British Columbia·First Person

I live in Canada, my wife is in India. The pandemic and our broken immigration system are keeping us apart

Simran Singh was counting the days until he would reunited with his wife — a process hampered by pandemic delays. Her flight from India was booked, when the news broke all flights from the country coming into Canada were banned for 30 days to control the virus. 

Canada’s prolonged immigration process has been hampered by the pandemic, with no end in sight

Simran Singh and Rawinder Kaur got married in February 2020. But the pandemic has slowed down Kaur’s immigration application to join Singh in Surrey, B.C. (Submitted by Simran Singh)

Update - April 27, 2021: After this column was orginally published in March 2021, Simran Preet Singh spoke to The Early Edition guest host Michelle Eliot on April 27.

During that interview, Singh told Eliot his wife Rawinder is still in India and, while her application for permanent residency to Canada has since been approved, she has not yet received her stamped passport from the Canadian Embassy in New Delhi. 

Without that passport, Rawinder was unable to fly to Canada on an April 21 flight the couple had booked. The next day, in the wake of skyrocketing COVID-19 case numbers in India, all flights from the country coming into Canada were banned for 30 days to control the virus. 

Now Singh is waiting, and worrying, as family members in India fall ill with COVID-19 and he waits for the woman he fell in love with to be with him once again.

This First Person article is the experience of Simran Preet Singh, who is waiting to be reunited with his wife. For more information about CBC's First Person stories, please see the FAQ.

Like most newlyweds, my wife and I were so excited to start this new chapter of our lives together.

Rawinder and I met through an Indian matrimonial website when I was visiting my parents in India in March 2019, and quickly fell in love.

I could tell straight away that she cared deeply for her family, and our shared values about families and life made me realize she was the best partner for me.

We got married the next year in February 2020, and it was the happiest day of my life. But after the honeymoon, I knew I had to return back to Surrey, B.C., where I work as a software engineer.

I'm a permanent resident, in the process of getting my Canadian citizenship.

We thought we knew what we were getting into with the long-distance relationship.

The process could take several months, but I was going to make trips back to India every few months.

We had a plan. But then, the pandemic happened.

I flew back to B.C. on March 21, 2020, just as Canada and other countries began locking down their borders. Rawinder's immigration process got delayed at various stages due to lockdowns in India.

When my travel plans to India to surprise my wife for her birthday in May had to be cancelled, I was devastated.

Eventually, we collected all the documents and sent them to the Canadian government in early July.

But by then, we knew the process would get extended quite a bit.

The prolonged delays have caused a lot of mental stress for both of us. All I wanted was a normal married life. We both were fine waiting for the process in normal circumstances, which would ordinarily take eight to 10 months.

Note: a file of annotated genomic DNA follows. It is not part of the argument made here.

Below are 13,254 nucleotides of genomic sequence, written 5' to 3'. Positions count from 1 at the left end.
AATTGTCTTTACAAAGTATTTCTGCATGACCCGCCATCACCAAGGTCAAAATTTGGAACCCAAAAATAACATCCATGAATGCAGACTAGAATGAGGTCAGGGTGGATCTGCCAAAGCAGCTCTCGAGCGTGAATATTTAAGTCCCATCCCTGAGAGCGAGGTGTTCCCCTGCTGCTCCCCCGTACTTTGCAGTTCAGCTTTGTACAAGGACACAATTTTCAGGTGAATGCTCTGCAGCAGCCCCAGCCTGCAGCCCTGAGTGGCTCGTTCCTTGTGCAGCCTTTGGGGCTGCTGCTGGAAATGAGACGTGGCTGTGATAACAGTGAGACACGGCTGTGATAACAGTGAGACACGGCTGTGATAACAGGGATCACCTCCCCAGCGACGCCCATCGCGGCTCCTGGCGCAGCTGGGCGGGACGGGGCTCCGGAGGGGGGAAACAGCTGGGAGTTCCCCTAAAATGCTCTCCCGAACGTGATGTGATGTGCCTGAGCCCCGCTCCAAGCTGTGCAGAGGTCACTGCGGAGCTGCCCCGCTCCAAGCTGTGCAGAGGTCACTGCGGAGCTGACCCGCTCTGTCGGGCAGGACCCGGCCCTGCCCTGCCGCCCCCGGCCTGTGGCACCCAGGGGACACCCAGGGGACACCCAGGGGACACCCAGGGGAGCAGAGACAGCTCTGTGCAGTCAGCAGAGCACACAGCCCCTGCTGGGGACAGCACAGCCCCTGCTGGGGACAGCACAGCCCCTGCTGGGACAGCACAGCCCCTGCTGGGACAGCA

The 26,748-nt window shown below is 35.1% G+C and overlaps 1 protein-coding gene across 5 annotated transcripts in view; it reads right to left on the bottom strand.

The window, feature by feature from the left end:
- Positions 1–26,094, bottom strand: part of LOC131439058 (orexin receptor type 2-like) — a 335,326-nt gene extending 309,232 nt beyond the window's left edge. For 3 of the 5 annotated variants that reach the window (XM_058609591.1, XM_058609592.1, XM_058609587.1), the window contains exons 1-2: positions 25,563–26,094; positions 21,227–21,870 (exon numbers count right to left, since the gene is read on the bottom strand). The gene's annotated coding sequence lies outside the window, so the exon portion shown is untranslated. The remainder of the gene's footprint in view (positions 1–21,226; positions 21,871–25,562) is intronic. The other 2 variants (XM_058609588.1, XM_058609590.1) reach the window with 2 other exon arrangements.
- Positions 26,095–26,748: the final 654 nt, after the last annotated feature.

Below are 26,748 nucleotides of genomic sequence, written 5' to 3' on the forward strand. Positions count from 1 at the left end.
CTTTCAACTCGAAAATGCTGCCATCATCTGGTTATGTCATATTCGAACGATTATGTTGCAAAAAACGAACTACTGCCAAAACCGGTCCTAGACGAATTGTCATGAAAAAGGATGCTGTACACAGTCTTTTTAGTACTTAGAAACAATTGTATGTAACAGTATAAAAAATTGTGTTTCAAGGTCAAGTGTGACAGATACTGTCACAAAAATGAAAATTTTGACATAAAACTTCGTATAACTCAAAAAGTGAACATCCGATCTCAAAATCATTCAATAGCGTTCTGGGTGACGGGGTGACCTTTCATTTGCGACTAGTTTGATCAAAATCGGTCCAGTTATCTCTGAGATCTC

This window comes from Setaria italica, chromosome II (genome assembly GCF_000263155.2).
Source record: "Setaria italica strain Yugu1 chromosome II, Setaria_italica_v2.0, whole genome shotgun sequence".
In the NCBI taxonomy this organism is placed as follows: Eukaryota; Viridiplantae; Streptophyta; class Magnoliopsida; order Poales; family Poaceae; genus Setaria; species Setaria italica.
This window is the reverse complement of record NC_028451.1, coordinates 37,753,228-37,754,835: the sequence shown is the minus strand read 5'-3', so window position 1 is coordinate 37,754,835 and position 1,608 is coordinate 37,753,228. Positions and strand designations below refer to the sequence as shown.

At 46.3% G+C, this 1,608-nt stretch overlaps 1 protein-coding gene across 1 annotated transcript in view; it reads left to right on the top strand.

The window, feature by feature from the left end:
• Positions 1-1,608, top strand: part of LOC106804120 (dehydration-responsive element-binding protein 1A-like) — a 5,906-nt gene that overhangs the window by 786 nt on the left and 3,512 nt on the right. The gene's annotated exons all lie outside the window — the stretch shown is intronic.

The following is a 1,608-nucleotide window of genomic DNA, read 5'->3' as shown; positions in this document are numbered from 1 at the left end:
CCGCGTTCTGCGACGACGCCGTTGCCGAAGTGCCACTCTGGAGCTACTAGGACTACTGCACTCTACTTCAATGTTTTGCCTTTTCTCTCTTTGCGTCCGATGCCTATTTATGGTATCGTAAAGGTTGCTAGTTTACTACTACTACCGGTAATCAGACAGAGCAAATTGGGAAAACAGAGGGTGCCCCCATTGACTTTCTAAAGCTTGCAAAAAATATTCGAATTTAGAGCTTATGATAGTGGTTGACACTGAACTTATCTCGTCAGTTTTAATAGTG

But COVID has made it so that she cannot visit me as she does not hold a visitor visa to Canada and she has been denied a temporary resident visa three times. To add to the stress, the Canadian government says it cannot guarantee any timelines for processing these visas.

Simran Singh of Surrey says delays in the immigration process that would allow his wife from India to join him in Canada is causing mental distress. (Ben Nelms/CBC)

So I'm caught in an impossible situation.

I cannot visit her due to COVID restrictions and as a permanent resident, I have to stay in Canada for the majority of the process. Long stays outside Canada could hinder our application process.

Sometimes this process has been so stressful and emotional that in the middle of the day I had to stop working because I was not able to focus because of anxiety and uncertainty of our future.

In early August, for the first time in my life, I had to call a suicide helpline because I was feeling so helpless that I am not able to do anything to improve our situation.

There have been many days and nights that I have spent crying which has affected my mood when I call my wife. We spend around four hours each day video calling each other.

Every day is still a struggle.

We check our application status 15 times a day.

"We are constantly spending around four hours each day video calling each other," says Simran Singh who lives in Surrey, B.C., while his wife lives in India. (Ben Nelms/CBC)

Like most Canadians I want everyone to be safe. I also want the government to take appropriate actions to tackle this virus, but all this can be done with a little compassion, allowing families, spouses and children to be together and still help control the spread of this virus.

I became involved with few advocacy groups such as Faces of Advocacy or Voices 4 Families that are trying to get help from the government.

We urge the current government and Immigration minister to hear our pleas. 

We are on our way to becoming Canadian citizens, too, but this difficult process just makes us want to leave Canada altogether forever.

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Simran Singh is a software engineer living in Surrey, B.C. He is currently sponsoring his wife’s spousal application to immigrate to Canada from India.